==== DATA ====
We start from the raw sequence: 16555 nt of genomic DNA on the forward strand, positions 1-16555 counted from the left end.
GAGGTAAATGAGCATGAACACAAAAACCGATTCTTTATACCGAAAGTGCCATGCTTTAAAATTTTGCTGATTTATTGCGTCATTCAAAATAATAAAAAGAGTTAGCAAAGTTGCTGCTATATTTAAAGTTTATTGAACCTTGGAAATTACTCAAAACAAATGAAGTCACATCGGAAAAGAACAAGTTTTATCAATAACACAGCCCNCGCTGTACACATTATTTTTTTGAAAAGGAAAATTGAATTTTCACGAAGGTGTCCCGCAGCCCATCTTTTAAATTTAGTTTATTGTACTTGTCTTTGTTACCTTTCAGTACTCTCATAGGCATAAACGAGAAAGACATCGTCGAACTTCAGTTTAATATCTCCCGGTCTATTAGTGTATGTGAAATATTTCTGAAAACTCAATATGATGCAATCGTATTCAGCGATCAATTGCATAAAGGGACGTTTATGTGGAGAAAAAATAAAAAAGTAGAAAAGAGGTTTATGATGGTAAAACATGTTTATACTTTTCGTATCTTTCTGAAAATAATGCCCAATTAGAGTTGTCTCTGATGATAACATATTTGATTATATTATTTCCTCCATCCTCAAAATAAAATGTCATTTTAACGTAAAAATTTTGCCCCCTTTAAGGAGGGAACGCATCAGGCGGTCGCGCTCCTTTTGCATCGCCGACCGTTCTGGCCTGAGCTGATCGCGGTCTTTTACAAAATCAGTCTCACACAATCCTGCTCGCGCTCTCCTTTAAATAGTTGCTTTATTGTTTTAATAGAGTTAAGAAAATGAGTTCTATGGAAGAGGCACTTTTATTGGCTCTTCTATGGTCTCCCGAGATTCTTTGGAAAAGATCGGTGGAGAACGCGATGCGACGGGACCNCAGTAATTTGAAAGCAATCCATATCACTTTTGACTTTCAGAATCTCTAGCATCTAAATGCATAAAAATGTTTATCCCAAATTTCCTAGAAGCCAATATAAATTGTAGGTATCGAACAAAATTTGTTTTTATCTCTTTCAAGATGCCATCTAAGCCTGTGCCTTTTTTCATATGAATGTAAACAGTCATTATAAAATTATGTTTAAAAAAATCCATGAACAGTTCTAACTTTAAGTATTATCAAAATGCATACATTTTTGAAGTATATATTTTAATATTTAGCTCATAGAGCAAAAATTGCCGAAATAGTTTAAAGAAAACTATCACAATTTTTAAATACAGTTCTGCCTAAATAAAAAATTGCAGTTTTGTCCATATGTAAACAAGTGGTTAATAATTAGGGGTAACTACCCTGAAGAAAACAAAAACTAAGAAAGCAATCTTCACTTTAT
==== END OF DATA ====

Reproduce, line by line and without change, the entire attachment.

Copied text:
We start from the raw sequence: 16555 nt of genomic DNA on the forward strand, positions 1-16555 counted from the left end.
GAGGTAAATGAGCATGAACACAAAAACCGATTCTTTATACCGAAAGTGCCATGCTTTAAAATTTTGCTGATTTATTGCGTCATTCAAAATAATAAAAAGAGTTAGCAAAGTTGCTGCTATATTTAAAGTTTATTGAACCTTGGAAATTACTCAAAACAAATGAAGTCACATCGGAAAAGAACAAGTTTTATCAATAACACAGCCCNCGCTGTACACATTATTTTTTTGAAAAGGAAAATTGAATTTTCACGAAGGTGTCCCGCAGCCCATCTTTTAAATTTAGTTTATTGTACTTGTCTTTGTTACCTTTCAGTACTCTCATAGGCATAAACGAGAAAGACATCGTCGAACTTCAGTTTAATATCTCCCGGTCTATTAGTGTATGTGAAATATTTCTGAAAACTCAATATGATGCAATCGTATTCAGCGATCAATTGCATAAAGGGACGTTTATGTGGAGAAAAAATAAAAAAGTAGAAAAGAGGTTTATGATGGTAAAACATGTTTATACTTTTCGTATCTTTCTGAAAATAATGCCCAATTAGAGTTGTCTCTGATGATAACATATTTGATTATATTATTTCCTCCATCCTCAAAATAAAATGTCATTTTAACGTAAAAATTTTGCCCCCTTTAAGGAGGGAACGCATCAGGCGGTCGCGCTCCTTTTGCATCGCCGACCGTTCTGGCCTGAGCTGATCGCGGTCTTTTACAAAATCAGTCTCACACAATCCTGCTCGCGCTCTCCTTTAAATAGTTGCTTTATTGTTTTAATAGAGTTAAGAAAATGAGTTCTATGGAAGAGGCACTTTTATTGGCTCTTCTATGGTCTCCCGAGATTCTTTGGAAAAGATCGGTGGAGAACGCGATGCGACGGGACCNCAGTAATTTGAAAGCAATCCATATCACTTTTGACTTTCAGAATCTCTAGCATCTAAATGCATAAAAATGTTTATCCCAAATTTCCTAGAAGCCAATATAAATTGTAGGTATCGAACAAAATTTGTTTTTATCTCTTTCAAGATGCCATCTAAGCCTGTGCCTTTTTTCATATGAATGTAAACAGTCATTATAAAATTATGTTTAAAAAAATCCATGAACAGTTCTAACTTTAAGTATTATCAAAATGCATACATTTTTGAAGTATATATTTTAATATTTAGCTCATAGAGCAAAAATTGCCGAAATAGTTTAAAGAAAACTATCACAATTTTTAAATACAGTTCTGCCTAAATAAAAAATTGCAGTTTTGTCCATATGTAAACAAGTGGTTAATAATTAGGGGTAACTACCCTGAAGAAAACAAAAACTAAGAAAGCAATCTTCACTTTAT